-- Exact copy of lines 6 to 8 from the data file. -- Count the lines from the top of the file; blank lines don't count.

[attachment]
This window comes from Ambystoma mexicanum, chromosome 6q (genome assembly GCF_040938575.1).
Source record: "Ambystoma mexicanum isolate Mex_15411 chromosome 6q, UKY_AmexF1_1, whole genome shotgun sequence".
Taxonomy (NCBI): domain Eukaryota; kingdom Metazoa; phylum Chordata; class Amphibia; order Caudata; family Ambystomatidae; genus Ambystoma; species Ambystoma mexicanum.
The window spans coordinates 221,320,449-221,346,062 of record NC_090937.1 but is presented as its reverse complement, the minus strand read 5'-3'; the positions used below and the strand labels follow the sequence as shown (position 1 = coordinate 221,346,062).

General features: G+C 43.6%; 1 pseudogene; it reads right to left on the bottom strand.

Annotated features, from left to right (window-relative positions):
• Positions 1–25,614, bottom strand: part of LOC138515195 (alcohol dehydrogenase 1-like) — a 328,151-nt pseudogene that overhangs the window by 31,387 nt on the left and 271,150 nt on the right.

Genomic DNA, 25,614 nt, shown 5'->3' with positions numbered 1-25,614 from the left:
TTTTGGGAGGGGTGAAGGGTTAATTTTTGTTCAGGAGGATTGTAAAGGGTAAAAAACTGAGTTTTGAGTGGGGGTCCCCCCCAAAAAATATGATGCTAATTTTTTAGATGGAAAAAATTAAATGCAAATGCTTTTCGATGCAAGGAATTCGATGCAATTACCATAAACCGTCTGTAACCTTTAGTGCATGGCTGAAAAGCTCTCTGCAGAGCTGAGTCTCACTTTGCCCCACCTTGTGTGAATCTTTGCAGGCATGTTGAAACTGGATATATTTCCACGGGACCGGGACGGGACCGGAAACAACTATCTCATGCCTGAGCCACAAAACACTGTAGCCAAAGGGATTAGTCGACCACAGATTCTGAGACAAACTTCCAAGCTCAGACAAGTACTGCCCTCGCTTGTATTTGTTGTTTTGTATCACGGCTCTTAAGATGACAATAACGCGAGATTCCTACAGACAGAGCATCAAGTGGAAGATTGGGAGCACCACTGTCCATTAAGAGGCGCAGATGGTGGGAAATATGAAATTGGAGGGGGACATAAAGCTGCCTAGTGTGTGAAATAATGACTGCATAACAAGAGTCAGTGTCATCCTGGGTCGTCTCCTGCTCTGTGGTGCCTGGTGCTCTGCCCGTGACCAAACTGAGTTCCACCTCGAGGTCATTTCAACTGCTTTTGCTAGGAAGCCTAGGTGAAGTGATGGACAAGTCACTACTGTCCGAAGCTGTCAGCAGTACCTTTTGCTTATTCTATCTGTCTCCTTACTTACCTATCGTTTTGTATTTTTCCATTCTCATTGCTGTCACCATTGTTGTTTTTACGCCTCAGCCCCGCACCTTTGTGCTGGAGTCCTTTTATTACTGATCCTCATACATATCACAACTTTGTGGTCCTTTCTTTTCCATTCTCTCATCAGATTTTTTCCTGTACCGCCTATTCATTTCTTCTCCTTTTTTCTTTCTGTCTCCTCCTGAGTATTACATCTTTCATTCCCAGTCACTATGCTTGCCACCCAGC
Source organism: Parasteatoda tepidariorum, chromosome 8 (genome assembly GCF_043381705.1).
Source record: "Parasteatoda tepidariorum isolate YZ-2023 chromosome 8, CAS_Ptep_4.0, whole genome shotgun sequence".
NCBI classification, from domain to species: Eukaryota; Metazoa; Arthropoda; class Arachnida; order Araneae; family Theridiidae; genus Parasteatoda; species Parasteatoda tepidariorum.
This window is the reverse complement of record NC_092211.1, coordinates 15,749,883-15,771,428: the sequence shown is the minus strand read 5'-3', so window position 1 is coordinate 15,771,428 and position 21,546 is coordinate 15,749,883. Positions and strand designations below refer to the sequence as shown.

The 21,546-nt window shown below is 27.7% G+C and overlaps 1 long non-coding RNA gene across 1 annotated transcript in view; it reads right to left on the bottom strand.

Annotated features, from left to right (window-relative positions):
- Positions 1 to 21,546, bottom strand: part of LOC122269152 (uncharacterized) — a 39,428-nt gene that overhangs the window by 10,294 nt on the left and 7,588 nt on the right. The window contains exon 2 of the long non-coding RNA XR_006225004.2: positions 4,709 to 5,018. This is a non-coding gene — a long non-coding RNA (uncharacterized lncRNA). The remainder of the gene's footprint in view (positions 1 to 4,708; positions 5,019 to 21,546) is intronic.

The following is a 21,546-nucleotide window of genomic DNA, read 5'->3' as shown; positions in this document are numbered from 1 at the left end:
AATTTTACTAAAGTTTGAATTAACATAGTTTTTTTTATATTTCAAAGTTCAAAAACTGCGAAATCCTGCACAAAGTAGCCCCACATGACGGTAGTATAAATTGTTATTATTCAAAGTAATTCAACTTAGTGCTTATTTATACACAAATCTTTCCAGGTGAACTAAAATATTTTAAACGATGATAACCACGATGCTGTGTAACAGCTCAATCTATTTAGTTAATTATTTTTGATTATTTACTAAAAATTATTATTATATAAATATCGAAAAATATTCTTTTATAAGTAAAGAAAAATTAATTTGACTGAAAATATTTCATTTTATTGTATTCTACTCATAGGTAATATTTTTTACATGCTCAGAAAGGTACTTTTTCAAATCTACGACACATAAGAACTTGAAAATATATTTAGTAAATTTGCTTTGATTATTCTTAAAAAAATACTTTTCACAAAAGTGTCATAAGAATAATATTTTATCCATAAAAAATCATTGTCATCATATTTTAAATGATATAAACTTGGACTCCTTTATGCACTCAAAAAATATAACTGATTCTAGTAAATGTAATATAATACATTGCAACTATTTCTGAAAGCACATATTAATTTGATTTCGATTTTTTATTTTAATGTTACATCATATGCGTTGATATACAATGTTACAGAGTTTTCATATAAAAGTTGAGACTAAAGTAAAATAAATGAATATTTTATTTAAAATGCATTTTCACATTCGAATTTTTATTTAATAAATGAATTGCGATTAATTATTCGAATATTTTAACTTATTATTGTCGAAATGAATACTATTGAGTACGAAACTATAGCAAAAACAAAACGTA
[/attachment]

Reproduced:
Annotated features, from left to right (window-relative positions):
• Positions 1–25,614, bottom strand: part of LOC138515195 (alcohol dehydrogenase 1-like) — a 328,151-nt pseudogene that overhangs the window by 31,387 nt on the left and 271,150 nt on the right.

Genomic DNA, 25,614 nt, shown 5'->3' with positions numbered 1-25,614 from the left: